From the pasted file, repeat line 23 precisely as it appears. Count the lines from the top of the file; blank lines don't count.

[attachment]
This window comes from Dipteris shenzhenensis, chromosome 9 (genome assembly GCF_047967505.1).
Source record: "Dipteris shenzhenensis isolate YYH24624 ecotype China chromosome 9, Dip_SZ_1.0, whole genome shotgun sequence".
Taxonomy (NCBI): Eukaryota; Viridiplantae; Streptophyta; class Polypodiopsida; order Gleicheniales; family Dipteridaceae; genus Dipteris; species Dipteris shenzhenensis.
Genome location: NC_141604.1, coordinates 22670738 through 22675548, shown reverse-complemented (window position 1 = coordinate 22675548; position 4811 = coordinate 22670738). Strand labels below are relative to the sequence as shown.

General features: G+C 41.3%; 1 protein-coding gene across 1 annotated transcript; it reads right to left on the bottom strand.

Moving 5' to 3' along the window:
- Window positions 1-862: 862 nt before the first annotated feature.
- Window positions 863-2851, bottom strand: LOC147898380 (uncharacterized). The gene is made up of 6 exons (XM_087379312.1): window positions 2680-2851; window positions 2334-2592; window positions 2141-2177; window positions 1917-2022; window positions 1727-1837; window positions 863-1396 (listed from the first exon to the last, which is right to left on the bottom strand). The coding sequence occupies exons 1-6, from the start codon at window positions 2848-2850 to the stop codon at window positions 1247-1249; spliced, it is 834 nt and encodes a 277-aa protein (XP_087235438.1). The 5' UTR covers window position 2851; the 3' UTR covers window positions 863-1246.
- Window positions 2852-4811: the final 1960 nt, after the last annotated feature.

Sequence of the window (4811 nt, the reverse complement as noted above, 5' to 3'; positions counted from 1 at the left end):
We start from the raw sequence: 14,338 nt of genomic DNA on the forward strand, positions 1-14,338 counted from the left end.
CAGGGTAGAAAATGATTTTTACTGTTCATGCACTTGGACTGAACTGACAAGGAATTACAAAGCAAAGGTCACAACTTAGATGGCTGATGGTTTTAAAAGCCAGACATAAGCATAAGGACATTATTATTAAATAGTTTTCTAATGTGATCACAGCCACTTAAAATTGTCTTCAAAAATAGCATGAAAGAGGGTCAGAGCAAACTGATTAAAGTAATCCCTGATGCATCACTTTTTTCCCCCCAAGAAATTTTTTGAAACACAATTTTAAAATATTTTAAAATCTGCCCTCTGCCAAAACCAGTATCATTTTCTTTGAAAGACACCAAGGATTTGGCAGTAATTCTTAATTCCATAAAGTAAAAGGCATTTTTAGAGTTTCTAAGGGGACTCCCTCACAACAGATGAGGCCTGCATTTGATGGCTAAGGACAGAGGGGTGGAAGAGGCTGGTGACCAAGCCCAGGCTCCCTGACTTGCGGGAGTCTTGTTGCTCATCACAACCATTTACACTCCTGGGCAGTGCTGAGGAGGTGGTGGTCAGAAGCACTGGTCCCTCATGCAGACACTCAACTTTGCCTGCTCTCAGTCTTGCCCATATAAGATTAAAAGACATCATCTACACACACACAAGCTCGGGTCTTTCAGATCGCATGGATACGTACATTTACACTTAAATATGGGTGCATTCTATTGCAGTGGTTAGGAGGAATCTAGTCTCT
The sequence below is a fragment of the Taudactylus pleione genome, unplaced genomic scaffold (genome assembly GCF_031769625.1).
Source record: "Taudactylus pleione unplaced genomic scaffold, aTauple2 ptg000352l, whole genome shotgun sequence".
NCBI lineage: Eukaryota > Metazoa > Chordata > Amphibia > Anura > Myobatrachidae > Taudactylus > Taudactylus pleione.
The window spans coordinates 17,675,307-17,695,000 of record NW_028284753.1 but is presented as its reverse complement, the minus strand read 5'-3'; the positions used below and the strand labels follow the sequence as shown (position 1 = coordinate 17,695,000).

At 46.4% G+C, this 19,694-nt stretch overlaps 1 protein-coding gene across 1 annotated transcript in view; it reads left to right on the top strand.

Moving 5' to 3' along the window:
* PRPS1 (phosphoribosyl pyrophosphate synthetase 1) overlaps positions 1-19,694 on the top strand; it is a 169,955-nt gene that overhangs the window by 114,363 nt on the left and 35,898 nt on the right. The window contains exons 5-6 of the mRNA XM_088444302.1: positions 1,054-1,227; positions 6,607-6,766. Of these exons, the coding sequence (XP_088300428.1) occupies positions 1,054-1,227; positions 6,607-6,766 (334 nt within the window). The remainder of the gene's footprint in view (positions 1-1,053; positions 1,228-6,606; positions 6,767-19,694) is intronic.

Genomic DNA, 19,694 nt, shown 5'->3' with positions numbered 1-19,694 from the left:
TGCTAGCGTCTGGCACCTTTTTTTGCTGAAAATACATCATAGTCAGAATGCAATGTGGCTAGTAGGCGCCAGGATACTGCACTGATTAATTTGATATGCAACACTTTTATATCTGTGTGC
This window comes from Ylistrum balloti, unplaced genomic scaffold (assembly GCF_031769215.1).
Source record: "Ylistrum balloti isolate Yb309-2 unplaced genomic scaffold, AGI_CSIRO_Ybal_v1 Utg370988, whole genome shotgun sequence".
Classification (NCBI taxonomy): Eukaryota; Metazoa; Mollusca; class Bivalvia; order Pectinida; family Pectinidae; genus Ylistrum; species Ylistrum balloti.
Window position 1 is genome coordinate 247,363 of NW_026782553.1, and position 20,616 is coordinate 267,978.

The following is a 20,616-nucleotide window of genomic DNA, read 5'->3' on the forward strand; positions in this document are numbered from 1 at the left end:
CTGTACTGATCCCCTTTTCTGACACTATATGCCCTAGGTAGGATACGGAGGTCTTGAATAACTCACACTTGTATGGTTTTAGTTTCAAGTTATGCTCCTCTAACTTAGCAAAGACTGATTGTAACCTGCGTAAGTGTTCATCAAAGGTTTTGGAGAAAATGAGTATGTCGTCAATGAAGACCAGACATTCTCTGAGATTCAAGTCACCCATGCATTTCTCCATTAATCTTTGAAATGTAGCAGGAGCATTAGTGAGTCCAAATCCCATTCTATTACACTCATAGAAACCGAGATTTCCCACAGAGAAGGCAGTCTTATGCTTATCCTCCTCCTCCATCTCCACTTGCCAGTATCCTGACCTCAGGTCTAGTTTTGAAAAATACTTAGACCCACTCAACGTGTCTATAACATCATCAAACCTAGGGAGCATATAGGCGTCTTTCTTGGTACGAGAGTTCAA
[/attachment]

Source record: "Ylistrum balloti isolate Yb309-2 unplaced genomic scaffold, AGI_CSIRO_Ybal_v1 Utg370988, whole genome shotgun sequence".